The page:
Ray’s Cutting Diary – Week 4

Dumbbell rack

Week four up and at ’em; the grind continues…

Day 22 – Chest/Front Delts


Dumbbell bench press (12-15 reps) into press-ups (to failure)

Today was much better than last week’s equivalent, where I felt weak with 22kgs and had to rest-pause my way to the bottom of the range. This time I used the same weight, but hit the bottom end of the range each time without rest pausing, and counting out the 3010 tempo to ensure I wasn’t cheating myself. The last set was tough, with my left side losing a little more steam than the right, but I got through it.

Well done Ray. The “name of the game” when trying to change your physique, improve performance or gain strength is progression; by getting through with the same weight without rest/pausing, you progressed hugely from last week. Great effort and drive.

In between I managed seven press-ups, then three, and three again. A little disappointing that the returns diminished so quickly, but again I was counting out the tempo on the way down.

It’s all about the other “name of the game” here: failure. We want to push your muscles past the failure point, which we do as long as you do as many press-ups as you can at that tempo. Doesn’t matter if it’s 2 or 20. Well done again.

Incline dumbbell press (12-15) into Isometric wipers (to failure)

Last week I struggled to hit the bottom end of the range with 16kg dumbbells. Today I went for it again, and put together a much fuller set. Low end of the range each time, but again there were no rest pauses and I counted out the tempo. The wipers were as tough as usual; four reps at first, and then a couple of twos. Not great, but overall I was pleased as the session was shaping up well.

Very pleased for the same reasons. Well done Ray. Out of interest, at the end of this whole programme and a couple of days rest, try maxing out press-ups and wipers. I bet you’ll be surprised!

Standing Military Press (12-15) into Front plate raises (to failure)

Today I decided to just use an Olympic bar – no plates loaded on, so just a 20kg total. The idea was to once again count the tempo to keep myself as strict as possible, and to keep the exercise pure – i.e. no push pressing! And I managed it, albeit in the final set I held the weight aloft after the ninth rep for a few moments. A cheeky pause. My plate raises were okay, with 5-7 reps each time and slow lowering.

Good work Ray. It’s a better exercise with the O bar, plus it’ll set you up nicely for slowly adding weights. Get the 1.25kg on next, then the 2.5kg etc.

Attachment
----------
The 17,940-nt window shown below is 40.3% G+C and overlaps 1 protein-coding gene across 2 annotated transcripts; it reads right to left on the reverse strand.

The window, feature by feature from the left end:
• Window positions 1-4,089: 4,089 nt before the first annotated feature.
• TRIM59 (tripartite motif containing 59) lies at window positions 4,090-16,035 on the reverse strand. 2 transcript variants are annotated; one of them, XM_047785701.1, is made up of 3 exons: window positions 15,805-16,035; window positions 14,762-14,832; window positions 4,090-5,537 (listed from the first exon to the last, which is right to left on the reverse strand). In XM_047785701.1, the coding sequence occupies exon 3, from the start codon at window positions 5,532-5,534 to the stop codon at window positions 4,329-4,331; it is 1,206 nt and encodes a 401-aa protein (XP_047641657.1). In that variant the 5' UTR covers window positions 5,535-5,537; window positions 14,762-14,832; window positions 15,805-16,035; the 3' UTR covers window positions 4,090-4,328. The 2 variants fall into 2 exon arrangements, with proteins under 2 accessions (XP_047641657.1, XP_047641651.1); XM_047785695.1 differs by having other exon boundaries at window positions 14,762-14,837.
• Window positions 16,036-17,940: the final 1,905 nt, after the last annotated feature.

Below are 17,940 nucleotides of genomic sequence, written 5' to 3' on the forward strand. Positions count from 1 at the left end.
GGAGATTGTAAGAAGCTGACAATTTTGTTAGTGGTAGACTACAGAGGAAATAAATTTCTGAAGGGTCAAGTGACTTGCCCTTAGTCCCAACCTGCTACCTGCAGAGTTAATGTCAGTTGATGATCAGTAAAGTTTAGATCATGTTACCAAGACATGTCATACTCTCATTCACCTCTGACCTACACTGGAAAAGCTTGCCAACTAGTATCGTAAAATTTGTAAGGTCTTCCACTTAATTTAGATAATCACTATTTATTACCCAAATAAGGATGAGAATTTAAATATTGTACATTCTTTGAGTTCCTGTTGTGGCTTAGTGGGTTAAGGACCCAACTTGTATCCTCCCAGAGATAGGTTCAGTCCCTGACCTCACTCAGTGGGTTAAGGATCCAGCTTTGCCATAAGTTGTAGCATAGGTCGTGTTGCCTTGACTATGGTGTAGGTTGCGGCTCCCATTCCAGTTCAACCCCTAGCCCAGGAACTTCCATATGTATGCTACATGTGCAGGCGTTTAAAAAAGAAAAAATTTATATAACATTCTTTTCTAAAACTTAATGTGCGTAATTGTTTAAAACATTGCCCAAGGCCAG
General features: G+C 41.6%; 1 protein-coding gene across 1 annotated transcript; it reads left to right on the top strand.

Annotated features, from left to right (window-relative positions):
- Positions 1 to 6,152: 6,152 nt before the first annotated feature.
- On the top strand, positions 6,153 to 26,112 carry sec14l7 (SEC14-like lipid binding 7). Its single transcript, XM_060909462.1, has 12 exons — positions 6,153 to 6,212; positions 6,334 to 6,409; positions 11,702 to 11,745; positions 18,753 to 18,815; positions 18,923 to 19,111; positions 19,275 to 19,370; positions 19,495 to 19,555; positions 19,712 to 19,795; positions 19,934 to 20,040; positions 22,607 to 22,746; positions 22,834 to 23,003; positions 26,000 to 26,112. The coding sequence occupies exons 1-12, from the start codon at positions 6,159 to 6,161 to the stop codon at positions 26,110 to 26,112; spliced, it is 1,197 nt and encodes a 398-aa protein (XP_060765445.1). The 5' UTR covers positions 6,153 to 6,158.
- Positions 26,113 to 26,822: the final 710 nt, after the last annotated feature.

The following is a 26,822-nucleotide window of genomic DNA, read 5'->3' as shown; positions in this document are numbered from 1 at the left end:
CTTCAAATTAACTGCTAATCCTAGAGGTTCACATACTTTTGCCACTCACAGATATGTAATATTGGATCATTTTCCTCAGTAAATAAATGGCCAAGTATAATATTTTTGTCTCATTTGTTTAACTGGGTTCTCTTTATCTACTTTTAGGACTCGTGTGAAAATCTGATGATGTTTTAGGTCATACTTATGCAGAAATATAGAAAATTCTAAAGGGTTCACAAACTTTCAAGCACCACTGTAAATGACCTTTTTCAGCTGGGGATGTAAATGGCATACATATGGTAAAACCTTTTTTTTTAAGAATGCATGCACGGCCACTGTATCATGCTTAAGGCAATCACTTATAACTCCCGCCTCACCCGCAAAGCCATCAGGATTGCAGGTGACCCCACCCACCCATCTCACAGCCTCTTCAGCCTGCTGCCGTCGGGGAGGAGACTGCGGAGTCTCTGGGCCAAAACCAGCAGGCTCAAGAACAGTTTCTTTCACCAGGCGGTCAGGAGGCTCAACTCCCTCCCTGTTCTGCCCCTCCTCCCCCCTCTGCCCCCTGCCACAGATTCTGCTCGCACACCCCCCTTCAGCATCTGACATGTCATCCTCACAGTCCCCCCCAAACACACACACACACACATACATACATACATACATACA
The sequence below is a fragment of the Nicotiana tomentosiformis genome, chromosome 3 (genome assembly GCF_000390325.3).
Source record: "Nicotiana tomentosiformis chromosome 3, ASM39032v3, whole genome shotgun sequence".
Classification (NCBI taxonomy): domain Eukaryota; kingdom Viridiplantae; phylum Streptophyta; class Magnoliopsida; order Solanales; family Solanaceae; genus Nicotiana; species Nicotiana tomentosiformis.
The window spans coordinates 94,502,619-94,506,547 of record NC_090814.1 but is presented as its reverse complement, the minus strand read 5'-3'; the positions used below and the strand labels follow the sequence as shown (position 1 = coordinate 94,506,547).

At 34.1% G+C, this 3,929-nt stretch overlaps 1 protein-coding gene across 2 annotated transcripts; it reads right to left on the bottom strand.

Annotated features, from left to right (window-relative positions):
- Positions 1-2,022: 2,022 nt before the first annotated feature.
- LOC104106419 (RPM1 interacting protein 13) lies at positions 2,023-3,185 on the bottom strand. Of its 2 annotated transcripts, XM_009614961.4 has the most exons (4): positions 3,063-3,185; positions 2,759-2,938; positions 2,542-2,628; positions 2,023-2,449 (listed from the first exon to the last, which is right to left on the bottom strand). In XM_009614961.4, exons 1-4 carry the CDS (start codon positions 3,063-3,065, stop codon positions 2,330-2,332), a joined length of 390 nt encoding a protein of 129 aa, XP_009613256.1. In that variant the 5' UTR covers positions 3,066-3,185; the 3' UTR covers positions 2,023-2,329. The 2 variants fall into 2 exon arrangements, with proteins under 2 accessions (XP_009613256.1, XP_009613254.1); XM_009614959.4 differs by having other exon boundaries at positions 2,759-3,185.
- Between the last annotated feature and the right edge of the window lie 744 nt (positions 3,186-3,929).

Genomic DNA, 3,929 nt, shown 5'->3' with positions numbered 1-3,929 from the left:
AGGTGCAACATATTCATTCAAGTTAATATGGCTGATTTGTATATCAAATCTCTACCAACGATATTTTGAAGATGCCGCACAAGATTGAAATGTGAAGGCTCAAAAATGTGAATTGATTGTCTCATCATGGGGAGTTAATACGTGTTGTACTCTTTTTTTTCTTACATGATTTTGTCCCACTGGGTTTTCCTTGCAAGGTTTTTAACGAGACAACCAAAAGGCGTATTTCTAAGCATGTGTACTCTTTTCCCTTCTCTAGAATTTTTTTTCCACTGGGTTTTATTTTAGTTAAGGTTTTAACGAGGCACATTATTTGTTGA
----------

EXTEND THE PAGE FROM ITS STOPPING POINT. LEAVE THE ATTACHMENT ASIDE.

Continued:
Dips (to failure) into Car drivers (to failure)

Last week I only managed two dips each set, which was very poor. Today I did better, but not by much. At first 4 dips, then 3 dips, then a second wind got me back to 4 dips (and a final rest pause saw me squeeze out another 2). The car drivers started off okay with 7 reps, before tapering down to just 4.

Really pleased with the dips mate. Well done. Remember you are pushing your whole body weight and these are late in the session. Most people would do them first up. Also, knowing you, your ROM (range of movement) will be top draw; unlike many you’ll see in the gym!

I really want to do even better here, because I like the dips (triceps and chest), but by this point I’ve already done quite a lot of work, so I think it’ll always be a damper affair. Still, more dips than last week, continuing a much improved session. I have to wonder what was wrong with me last time around? I don’t think my prep was any different. Perhaps the added motivation of bettering what I knew was a weak session.

Again, progression and intensity, and you’ve got both here despite rep numbers etc. Don’t get caught up in weights and reps. I know it’s hard not to, especially with others in the gym. But the ONLY person you are competing against is you.

In terms of why so much better this time around, who knows. Maybe less sleep. Maybe a lot on your mind. Just a bad morning. The important thing is to recognise it and push on to resolve it in the next session; which you did. So many people go to the gym without knowing what they did last time, or that they even had a “bad” session last time. Hence the importance of logging your training when following a plan like this.

Chest press (12-15) w/2 x drop sets to failure

I hit the low-end of the range with 32kg for a few sets, before dropsetting three or four times to squeeze out as many extra reps as possible.

This was a much better session than last week; fuller at every juncture. I’m not sure how to account for the difference in performance, but I’m not complaining right now!

Hahaha! Forget last week, this is where you are. Great effort. Really pleased with the weight and the number of drops!

Day 23 – Back/Rear Delts


Lat pulldown (shoulder width grip) (12-15) into Wide-grip lat pulldown (to failure)

After a quick warmup set I used the same weight as last week (39kg), but this time (continuing yesterday’s theme) I got back to basics and counted out the tempo (3010). I hit the low-end of the range on the first and last set, but somehow managed to get right up to 15 in the middle. In between I enjoyed the wide-grip pulldowns; 5-6 reps each time. I was happy with this start, as I counted the tempo and it definitely felt more intense than last week’s equivalent.

Great work. If it felt more intense it probably was; exactly what we need.

Seated cable row (12-15) into Standing bent over reverse flyes (to failure)

Last week I hit the low-end of the range with 39kg, so it might surprise you to know that today I dropped down to 32kg. Again, the idea was this time to make sure I followed the tempo strictly, and I wanted to hit the high-end of the range – which I did in the first/last sets; in the second I somehow only managed 12. The reverse flyes (with just 8kg dumbbells) were okay for 5-7 reps, although my form changes seemingly every rep, let alone in between sets. Still, the considered tempo of the cable rows made this a productive superset.

If your form feels like its changing for reverse flys, it could be your shoulder position or that the weight is too heavy to control. Try either lifting lighter DBs, or rolling your shoulder blades down and back before each set to fix them in position. If you have to reset mid set, do so. Worse case, perform lay down on a slightly incline bench for more stability.